Close Range Technologies for Mobiles: TransferJet v/s NFCv/sQRCodes

  • Close range technologies have been under the scanner of late and a debate has been raging on as to which technology would be the most viable. Many recent posts in the blogosphere outline apprehension about NFC (Near Field Communication), a relatively matured technology but still in take-off mode. I got in touch with Vaibhav Puri, founder at Taggito (NFC solutions providers) for an extensive conversation on close range technologies and his takeaways from the recently concluded Mobile Congress event in Barcelona where these technologies were at the heart of discussions. NFC is a contactless technology that allows devices to communicate among themselves by a simple tap or touch. As per an interview with Rene Penning de Vries, CTO of NXP Semiconductors (co-inventors of NFC), this technology has three capabilities:It emulates a credit card. You touch your NFC enabled phone to a product and the payment can made
  • Peer-to-peer communication
  • As a reader. If there is an NFC-enabled board, one can take the phone close to the board and upload or download information.

This looks great! But then why is there a buzz about the death of NFC? Steps in, Transferjet.


Transferjet is a technology, still in the works by Sony and few other Japanese firms, which was recently unveiled to great awe. How is it better? Transferjet claims to have a data throughput of 375 Mbps which is far higher than existing technologies such as Bluetooth or even NFC. “This is definitely a huge advantage but Transferjet still has a long way to go in convincing the market of its commerical viability, security and regulatory restrictions. Currently, even the costs associated with transferjet are not known.” said Vaibhav.

NFC has a definite upper hand in terms of penetration with a number of phone manufacturers such as Sony, Panasonic and HTC announcing NFC enabled phone but Sony communicated (on 24th February,2012) their attempt to commercialize the technology and bring in a component that will allow Trasferjet to hit markets in a year.

NFC has an advantage of allowing businesses to use passive tags to communicate with their customers. These tags are cost-effective and can be conveniently placed at a location. For the true potential of applications that use Transferjet to be realized, the tags would need to have a lot more memory and therefore, quite a bit more expensive. “Another challenge for Transferjet is regulatory. Transferjet works at 4.48Ghz which is currently an unregulated bandwidth in US, Europe and Japan but with the grappling issue of spectrum shortage and the latest rounds of spectrum re-farming in Europe, Transjet would need to in some form hedge this risk before manufacturers put down investments into this technology.” said Vaibhav.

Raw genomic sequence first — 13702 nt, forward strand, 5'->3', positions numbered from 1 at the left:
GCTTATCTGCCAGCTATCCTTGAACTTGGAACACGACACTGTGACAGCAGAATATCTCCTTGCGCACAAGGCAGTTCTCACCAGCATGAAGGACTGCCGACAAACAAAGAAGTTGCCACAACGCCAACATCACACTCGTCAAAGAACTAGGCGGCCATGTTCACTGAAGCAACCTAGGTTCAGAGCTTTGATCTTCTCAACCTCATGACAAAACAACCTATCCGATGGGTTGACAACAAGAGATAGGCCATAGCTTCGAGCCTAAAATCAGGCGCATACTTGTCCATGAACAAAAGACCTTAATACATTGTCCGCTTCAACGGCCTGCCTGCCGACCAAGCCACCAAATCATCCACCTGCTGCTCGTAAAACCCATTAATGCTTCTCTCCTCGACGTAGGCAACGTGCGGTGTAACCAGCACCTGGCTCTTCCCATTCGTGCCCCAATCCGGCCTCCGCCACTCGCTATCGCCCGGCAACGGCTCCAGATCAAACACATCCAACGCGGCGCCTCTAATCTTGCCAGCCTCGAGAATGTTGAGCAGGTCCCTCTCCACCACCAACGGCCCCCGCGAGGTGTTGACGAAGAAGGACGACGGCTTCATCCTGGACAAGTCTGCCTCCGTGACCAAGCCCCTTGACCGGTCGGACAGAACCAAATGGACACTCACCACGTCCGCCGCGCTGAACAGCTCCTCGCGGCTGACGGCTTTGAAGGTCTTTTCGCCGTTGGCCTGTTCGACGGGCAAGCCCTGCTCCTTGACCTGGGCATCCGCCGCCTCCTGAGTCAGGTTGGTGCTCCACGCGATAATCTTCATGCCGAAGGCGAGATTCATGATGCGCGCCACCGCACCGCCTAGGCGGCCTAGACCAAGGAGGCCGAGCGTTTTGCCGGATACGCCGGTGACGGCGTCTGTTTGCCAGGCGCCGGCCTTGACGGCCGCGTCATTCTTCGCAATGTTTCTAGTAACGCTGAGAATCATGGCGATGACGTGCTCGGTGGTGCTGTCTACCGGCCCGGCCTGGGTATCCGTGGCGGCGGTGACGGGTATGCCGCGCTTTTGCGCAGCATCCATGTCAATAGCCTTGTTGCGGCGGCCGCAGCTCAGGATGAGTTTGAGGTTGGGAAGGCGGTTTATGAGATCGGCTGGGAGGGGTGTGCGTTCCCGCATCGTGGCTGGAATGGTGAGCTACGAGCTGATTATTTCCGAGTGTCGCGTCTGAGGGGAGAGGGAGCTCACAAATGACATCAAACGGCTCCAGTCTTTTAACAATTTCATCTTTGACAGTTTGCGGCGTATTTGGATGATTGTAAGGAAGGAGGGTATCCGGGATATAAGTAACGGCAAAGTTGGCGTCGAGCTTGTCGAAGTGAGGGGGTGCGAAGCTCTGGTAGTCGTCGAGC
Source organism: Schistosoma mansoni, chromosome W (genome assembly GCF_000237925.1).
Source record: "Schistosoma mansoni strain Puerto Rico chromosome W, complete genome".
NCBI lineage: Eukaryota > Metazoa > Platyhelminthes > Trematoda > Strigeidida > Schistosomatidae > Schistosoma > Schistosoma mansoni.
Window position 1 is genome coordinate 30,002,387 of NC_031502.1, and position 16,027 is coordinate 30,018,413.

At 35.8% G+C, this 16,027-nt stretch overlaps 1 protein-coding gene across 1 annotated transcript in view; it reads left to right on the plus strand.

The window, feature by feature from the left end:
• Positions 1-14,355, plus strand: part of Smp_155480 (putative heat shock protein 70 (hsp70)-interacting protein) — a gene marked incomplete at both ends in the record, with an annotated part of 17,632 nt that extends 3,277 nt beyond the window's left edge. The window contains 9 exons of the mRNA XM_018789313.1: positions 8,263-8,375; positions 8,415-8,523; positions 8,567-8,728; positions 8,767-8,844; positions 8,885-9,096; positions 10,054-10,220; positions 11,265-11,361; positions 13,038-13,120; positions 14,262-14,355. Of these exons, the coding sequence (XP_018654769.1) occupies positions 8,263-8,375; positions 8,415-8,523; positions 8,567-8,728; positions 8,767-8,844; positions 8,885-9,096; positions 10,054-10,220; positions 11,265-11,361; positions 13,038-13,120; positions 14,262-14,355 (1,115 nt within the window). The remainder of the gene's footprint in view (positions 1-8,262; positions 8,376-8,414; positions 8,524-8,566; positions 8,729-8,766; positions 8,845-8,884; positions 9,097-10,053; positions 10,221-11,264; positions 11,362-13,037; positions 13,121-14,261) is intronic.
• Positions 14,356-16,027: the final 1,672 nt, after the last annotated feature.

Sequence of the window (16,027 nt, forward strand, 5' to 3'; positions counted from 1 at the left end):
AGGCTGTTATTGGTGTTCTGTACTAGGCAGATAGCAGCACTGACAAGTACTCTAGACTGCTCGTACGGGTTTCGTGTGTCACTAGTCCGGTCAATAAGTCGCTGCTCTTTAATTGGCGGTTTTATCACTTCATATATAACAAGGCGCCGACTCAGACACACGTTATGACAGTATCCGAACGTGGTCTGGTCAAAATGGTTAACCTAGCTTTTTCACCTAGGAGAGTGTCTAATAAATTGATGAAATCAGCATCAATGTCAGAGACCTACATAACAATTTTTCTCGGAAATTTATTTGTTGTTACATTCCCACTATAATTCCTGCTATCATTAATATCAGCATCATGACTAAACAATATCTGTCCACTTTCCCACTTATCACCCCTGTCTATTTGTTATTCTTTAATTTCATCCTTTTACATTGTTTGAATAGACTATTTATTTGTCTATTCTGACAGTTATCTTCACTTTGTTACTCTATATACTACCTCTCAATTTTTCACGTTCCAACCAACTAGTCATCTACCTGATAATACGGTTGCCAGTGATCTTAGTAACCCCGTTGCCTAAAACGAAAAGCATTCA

Why aren’t we talking QR codes?

Amidst these sophisticated technologies, QR (Quick Response) codes have lost the shimmer. QR codes are still in the race but might end up remaining as a transitional technology.


  • Anyone with a mobile phone having a camera phone can use this.
  • Running an advertising campaign is cheap as printing the QR code is the only charge incurred


  • It doesn’t simplify the process too much as installing an app that can read the QR code is still a necessity.
  • There are a few hassles as all the apps are not able to read all the codes.
  • QR codes are not very attractive to the non-tech crowd. It has an inherent characteristic of looking complex.

All three are fascinating technologies if implemented properly, like the recent experiment by Paypal in Singapore was a phenomenal example of using QR codes the right way. NFC is heading the race currently but it’d be interesting to see how the face of close range technologies shapes up in the future.


Mashable's article on TransferJet replacing NFC gave birth to this comparative study. Times Of India had interviewed the CTO of NXP Semiconductors a few months ago which lead the way as a counter argument and QR codes have been around for quite a while. Also, Vaibhav Puri's inputs were invaluable.

[image credit:]

- Jubin Mehta


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